As well as being the dramatic story of a residential schools survivor, the video Topahdewin: The Gladys Cook Story, has proved to be a catalyst in helping people who were sexually abused to speak out about their abuse.
“The responses to the video, have been so overwhelming for me,” said Gladys Cook, who is featured in the Anglican Video production. “Most of the women who watched the video have identified something they have carried with them for a long time and I feel proud that my story has moved them to speak out about their abuse, and that for me is the beginning of a healing process.”
Topahdewin: The Gladys Cook Story is a multi-faceted production by Anglican Video senior producer Lisa Barry that relates the story of the woman’s life in the context of residential schools and how they affected the children sent there.
The program was produced by the Anglican Church of Canada as part of an initiative to memorialize the experiences of residential schools survivors. The church agreed to do this when it signed an agreement with the federal government ending litigation over the church’s role in running the schools.
Ms Cook who will be 76 in August, not only survived the school, where she was raped at the age of 9, but went on to rediscover a profound faith that acknowledges both Christian and native spirituality, and to carve a distinguished career as an alcohol and drug abuse counsellor.
Since its premier in Winnipeg, the Gladys Cook Story has been screened at different General Synod committee meetings, and by some dioceses. “Our goal is to have every diocese have a screening of the video,” said Ms. Barry.
There has been a flood of requests for copies of the documentary, by law firms, libraries, educational institutions and other non-governmental organisations to use in their different areas of work.
“We have done several videos of residential schools in the past, but the Gladys Cook Story has made a great impact to people at different levels in society,” said Ms. Barry. “Despite the setbacks, Gladys is a pinnacle of hope and courage for people who watch the video and relate to her story,” she added.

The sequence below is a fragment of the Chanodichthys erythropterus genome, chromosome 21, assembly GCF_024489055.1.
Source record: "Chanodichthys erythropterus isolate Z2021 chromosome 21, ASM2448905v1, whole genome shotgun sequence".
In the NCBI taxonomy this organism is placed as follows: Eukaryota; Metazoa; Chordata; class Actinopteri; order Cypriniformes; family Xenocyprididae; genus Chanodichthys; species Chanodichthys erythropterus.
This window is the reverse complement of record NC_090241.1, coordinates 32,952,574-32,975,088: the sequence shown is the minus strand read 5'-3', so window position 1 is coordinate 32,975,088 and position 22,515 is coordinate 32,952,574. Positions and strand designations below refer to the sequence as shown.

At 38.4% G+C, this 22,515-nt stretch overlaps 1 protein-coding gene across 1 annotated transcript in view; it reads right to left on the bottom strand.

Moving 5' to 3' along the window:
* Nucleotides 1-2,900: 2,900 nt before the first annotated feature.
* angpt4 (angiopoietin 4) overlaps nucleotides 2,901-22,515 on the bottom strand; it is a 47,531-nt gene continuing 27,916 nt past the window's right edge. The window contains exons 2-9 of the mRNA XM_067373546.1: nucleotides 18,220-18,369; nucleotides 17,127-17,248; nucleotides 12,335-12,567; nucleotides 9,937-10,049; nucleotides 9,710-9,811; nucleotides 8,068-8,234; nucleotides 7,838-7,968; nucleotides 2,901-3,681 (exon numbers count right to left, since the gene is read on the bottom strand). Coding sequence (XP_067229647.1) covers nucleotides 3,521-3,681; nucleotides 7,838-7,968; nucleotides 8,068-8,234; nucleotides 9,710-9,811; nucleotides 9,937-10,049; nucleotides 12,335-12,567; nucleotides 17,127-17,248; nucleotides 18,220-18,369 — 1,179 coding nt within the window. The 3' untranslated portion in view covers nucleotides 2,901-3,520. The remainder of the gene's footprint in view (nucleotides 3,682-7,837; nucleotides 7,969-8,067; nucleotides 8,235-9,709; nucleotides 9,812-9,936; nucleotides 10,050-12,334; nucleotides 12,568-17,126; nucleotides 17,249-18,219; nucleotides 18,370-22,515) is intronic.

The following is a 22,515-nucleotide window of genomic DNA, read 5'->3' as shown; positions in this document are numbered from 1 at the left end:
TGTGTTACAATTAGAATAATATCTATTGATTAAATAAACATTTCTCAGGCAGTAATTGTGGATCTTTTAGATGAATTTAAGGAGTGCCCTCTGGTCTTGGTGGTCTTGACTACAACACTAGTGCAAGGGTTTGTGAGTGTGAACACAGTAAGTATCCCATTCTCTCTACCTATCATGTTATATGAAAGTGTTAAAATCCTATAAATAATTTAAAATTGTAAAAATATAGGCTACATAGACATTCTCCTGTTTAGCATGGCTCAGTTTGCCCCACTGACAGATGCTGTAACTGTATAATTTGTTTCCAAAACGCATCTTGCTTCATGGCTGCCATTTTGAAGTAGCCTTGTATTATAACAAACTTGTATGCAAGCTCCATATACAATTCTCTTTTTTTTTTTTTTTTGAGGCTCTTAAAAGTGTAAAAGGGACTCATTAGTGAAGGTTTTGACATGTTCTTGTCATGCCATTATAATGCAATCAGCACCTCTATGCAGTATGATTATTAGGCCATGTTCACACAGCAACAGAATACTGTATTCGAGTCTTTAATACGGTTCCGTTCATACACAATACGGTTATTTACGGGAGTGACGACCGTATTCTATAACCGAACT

People of all ages have come to the different screenings. However it is not just former residential school survivors or indigenous women who are triggered to speak out about their abuse, “but also non-indigenous women who have been sexually abused feel the need to speak out,” said Ms. Cook.
Because of the emotions that are brought out after the screenings, Ms. Barry suggests a chaplain be present to take time to listen to women who feel the need to speak out.
The video is accompanied by a study guide that gives a brief description on how it should be used and offers some prayers that can be used. Rev. Lavern Jacobs, a former indigenous ministries coordinator for General Synod, produced the study guide.
“Everyday I get phone calls from women seeking counselling, and they all tell me how brave and strong I have been to tell my story, but I encourage them that there is a first step in everything. It took me 40 years to finally speak out and begin a healing process,” said Ms. Cook
Ms. Cook’s contributions to society have earned her a Governor General’s Award and a Canada 125 medal, among many other accolades. Most recently she received the “Grandmothers leaders in the Community award” from her community of Portage La Prairie and this month, she will receive the Order of Manitoba.
This fall the video will be shown on Vision Television. Copies of the video can be purchased from the Anglican Book Centre; a DVD costs $34.95 and a VHS costs $29.95.
For further information and requests for screening please contact:
Senior Producer, Anglican Video
Tel:416-924-9199 ext. 295
Email: [email protected]
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